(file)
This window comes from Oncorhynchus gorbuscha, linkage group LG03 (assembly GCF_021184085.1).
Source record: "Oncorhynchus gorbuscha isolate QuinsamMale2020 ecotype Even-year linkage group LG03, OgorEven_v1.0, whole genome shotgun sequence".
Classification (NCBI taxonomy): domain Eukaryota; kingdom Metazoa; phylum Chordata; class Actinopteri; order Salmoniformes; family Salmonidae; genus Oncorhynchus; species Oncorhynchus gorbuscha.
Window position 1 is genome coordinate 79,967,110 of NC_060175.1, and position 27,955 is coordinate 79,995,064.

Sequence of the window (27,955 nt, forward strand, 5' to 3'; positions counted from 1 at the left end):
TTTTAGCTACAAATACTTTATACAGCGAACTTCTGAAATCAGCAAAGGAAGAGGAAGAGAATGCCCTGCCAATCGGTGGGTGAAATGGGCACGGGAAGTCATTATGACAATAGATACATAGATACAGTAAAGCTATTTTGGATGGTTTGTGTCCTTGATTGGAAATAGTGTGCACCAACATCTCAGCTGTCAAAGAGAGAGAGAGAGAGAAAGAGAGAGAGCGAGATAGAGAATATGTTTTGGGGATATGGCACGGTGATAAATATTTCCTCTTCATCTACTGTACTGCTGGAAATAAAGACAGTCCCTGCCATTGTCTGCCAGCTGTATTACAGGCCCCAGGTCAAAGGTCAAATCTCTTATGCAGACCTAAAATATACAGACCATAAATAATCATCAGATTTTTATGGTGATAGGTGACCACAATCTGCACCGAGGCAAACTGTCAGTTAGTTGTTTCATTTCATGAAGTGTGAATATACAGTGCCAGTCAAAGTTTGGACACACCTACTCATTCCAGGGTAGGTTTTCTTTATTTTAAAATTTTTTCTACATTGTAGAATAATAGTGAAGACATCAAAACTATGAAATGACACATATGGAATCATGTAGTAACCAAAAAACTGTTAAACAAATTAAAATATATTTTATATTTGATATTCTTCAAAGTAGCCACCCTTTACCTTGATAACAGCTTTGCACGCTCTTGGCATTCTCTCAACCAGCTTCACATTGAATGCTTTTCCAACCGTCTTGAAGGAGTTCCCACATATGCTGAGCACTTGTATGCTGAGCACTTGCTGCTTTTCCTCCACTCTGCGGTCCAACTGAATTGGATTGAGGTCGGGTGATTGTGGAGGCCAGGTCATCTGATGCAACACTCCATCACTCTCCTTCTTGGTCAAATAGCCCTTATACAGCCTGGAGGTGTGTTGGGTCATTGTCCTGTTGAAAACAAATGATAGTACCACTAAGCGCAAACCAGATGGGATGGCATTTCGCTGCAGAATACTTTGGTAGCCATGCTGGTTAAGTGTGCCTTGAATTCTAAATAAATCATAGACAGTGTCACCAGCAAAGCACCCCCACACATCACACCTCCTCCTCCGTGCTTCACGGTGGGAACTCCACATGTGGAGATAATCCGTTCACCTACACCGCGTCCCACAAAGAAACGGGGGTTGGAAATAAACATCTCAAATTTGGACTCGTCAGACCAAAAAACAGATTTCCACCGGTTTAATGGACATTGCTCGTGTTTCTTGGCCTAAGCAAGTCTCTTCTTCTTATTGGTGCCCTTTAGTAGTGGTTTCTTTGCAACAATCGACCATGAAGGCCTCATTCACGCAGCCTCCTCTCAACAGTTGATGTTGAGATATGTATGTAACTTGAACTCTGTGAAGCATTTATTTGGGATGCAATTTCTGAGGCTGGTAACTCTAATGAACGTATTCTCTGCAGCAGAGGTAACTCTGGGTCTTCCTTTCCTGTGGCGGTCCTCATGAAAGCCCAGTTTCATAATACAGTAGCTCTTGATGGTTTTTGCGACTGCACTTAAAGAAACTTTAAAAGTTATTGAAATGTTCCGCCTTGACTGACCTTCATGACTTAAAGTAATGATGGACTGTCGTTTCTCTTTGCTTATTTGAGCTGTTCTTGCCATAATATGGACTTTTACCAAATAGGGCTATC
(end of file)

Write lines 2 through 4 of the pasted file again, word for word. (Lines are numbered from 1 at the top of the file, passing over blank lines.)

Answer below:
Source record: "Oncorhynchus gorbuscha isolate QuinsamMale2020 ecotype Even-year linkage group LG03, OgorEven_v1.0, whole genome shotgun sequence".
Classification (NCBI taxonomy): domain Eukaryota; kingdom Metazoa; phylum Chordata; class Actinopteri; order Salmoniformes; family Salmonidae; genus Oncorhynchus; species Oncorhynchus gorbuscha.
Window position 1 is genome coordinate 79,967,110 of NC_060175.1, and position 27,955 is coordinate 79,995,064.